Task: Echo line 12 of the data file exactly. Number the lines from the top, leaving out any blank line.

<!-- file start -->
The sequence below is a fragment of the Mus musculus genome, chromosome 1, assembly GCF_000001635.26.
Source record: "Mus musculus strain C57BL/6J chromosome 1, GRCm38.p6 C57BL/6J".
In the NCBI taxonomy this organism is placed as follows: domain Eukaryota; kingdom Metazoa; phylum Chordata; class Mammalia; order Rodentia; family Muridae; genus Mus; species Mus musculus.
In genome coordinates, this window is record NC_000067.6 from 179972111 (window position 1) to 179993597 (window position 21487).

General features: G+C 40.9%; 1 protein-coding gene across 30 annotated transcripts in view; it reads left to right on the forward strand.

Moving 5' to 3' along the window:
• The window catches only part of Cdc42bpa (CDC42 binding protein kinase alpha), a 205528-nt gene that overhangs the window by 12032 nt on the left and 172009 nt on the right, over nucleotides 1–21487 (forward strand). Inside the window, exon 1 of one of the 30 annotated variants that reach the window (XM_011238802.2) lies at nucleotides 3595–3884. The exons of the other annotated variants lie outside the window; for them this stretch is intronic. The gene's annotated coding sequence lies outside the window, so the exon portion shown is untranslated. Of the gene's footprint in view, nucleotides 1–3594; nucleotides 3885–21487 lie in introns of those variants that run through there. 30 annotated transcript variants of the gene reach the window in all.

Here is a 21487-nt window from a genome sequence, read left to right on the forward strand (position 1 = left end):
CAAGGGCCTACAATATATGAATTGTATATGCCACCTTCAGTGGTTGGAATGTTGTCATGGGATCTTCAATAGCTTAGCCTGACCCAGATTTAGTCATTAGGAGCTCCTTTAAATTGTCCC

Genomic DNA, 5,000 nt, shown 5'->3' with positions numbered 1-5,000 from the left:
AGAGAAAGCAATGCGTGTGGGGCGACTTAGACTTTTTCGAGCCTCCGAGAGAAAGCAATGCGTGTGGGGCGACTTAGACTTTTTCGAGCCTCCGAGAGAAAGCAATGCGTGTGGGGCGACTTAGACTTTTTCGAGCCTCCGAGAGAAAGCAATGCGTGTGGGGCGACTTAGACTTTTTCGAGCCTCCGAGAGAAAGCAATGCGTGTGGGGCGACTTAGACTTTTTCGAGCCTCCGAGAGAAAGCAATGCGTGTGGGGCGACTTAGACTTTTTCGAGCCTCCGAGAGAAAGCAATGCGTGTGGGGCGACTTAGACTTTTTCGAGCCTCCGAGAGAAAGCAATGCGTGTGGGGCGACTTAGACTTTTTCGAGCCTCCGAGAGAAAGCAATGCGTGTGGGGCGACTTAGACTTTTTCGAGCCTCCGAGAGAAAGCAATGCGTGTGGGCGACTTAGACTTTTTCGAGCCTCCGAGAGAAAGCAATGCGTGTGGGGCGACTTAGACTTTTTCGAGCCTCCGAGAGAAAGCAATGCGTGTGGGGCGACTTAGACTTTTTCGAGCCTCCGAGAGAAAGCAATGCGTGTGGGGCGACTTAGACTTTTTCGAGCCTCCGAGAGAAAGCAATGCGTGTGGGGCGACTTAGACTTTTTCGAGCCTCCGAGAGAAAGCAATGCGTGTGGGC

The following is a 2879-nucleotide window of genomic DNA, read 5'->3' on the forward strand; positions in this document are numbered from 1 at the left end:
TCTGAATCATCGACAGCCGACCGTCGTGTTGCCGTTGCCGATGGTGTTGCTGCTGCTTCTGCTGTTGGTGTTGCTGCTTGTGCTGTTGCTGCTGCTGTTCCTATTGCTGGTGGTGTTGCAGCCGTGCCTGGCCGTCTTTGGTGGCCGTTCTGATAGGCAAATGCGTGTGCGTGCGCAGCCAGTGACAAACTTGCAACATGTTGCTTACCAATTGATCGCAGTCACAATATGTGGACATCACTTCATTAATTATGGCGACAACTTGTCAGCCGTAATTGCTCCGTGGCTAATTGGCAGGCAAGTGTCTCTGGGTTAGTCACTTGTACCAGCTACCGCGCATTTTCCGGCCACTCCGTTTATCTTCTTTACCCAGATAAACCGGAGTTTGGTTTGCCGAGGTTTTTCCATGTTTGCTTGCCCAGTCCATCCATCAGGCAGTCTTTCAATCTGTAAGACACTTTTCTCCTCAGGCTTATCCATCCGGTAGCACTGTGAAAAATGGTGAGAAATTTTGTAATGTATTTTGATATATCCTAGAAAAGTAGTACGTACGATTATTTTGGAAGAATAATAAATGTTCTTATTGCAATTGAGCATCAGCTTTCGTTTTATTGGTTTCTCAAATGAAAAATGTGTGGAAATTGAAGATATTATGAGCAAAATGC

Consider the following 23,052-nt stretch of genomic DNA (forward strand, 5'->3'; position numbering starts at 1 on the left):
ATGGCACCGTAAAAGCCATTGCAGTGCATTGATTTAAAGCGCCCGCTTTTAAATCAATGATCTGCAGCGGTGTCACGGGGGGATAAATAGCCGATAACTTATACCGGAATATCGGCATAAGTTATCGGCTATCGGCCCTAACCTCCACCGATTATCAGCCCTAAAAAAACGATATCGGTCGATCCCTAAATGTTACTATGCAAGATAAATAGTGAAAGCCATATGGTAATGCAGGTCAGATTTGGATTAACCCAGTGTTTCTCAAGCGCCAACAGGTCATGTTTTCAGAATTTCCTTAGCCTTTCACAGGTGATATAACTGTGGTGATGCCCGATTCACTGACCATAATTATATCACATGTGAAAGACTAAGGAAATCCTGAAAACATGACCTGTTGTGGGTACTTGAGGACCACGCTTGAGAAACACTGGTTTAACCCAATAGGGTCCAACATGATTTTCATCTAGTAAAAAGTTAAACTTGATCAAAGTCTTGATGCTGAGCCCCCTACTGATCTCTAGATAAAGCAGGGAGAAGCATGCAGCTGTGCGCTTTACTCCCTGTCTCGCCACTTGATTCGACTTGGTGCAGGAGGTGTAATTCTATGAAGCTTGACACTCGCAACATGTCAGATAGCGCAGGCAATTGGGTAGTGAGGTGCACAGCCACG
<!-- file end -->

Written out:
The following is a 2879-nucleotide window of genomic DNA, read 5'->3' on the forward strand; positions in this document are numbered from 1 at the left end: